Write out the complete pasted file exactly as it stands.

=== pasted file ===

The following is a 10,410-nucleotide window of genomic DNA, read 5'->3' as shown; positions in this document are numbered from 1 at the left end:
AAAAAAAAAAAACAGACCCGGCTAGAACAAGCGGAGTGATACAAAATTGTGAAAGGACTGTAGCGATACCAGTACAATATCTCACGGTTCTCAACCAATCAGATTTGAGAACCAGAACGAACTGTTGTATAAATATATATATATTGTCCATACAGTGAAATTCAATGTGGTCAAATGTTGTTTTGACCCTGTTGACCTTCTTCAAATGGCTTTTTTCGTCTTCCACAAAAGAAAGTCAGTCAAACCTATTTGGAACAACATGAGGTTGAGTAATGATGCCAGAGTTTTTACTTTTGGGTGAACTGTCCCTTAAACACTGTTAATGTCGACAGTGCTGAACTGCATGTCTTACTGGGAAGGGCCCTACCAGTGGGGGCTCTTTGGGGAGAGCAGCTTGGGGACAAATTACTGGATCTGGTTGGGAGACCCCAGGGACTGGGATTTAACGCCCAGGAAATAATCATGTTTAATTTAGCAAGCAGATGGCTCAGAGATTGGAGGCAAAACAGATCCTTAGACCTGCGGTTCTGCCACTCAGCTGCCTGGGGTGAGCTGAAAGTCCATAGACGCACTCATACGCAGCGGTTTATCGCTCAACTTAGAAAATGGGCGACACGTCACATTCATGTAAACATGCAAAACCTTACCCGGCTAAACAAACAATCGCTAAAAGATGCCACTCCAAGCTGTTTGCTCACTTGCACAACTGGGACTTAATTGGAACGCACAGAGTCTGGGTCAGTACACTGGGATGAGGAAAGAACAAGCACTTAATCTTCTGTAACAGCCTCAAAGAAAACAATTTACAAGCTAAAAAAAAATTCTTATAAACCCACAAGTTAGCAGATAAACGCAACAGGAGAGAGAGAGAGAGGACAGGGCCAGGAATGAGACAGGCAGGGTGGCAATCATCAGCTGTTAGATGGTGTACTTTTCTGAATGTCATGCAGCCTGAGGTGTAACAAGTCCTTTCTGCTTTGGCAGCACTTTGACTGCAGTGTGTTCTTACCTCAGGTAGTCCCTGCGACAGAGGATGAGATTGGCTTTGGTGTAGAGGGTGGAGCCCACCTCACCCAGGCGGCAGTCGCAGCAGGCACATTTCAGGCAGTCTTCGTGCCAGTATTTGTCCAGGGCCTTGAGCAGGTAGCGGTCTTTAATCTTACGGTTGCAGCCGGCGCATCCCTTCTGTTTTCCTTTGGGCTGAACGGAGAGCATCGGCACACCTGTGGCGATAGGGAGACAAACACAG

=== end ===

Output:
The following is a 10,410-nucleotide window of genomic DNA, read 5'->3' as shown; positions in this document are numbered from 1 at the left end:
AAAAAAAAAAAACAGACCCGGCTAGAACAAGCGGAGTGATACAAAATTGTGAAAGGACTGTAGCGATACCAGTACAATATCTCACGGTTCTCAACCAATCAGATTTGAGAACCAGAACGAACTGTTGTATAAATATATATATATTGTCCATACAGTGAAATTCAATGTGGTCAAATGTTGTTTTGACCCTGTTGACCTTCTTCAAATGGCTTTTTTCGTCTTCCACAAAAGAAAGTCAGTCAAACCTATTTGGAACAACATGAGGTTGAGTAATGATGCCAGAGTTTTTACTTTTGGGTGAACTGTCCCTTAAACACTGTTAATGTCGACAGTGCTGAACTGCATGTCTTACTGGGAAGGGCCCTACCAGTGGGGGCTCTTTGGGGAGAGCAGCTTGGGGACAAATTACTGGATCTGGTTGGGAGACCCCAGGGACTGGGATTTAACGCCCAGGAAATAATCATGTTTAATTTAGCAAGCAGATGGCTCAGAGATTGGAGGCAAAACAGATCCTTAGACCTGCGGTTCTGCCACTCAGCTGCCTGGGGTGAGCTGAAAGTCCATAGACGCACTCATACGCAGCGGTTTATCGCTCAACTTAGAAAATGGGCGACACGTCACATTCATGTAAACATGCAAAACCTTACCCGGCTAAACAAACAATCGCTAAAAGATGCCACTCCAAGCTGTTTGCTCACTTGCACAACTGGGACTTAATTGGAACGCACAGAGTCTGGGTCAGTACACTGGGATGAGGAAAGAACAAGCACTTAATCTTCTGTAACAGCCTCAAAGAAAACAATTTACAAGCTAAAAAAAAATTCTTATAAACCCACAAGTTAGCAGATAAACGCAACAGGAGAGAGAGAGAGAGGACAGGGCCAGGAATGAGACAGGCAGGGTGGCAATCATCAGCTGTTAGATGGTGTACTTTTCTGAATGTCATGCAGCCTGAGGTGTAACAAGTCCTTTCTGCTTTGGCAGCACTTTGACTGCAGTGTGTTCTTACCTCAGGTAGTCCCTGCGACAGAGGATGAGATTGGCTTTGGTGTAGAGGGTGGAGCCCACCTCACCCAGGCGGCAGTCGCAGCAGGCACATTTCAGGCAGTCTTCGTGCCAGTATTTGTCCAGGGCCTTGAGCAGGTAGCGGTCTTTAATCTTACGGTTGCAGCCGGCGCATCCCTTCTGTTTTCCTTTGGGCTGAACGGAGAGCATCGGCACACCTGTGGCGATAGGGAGACAAACACAG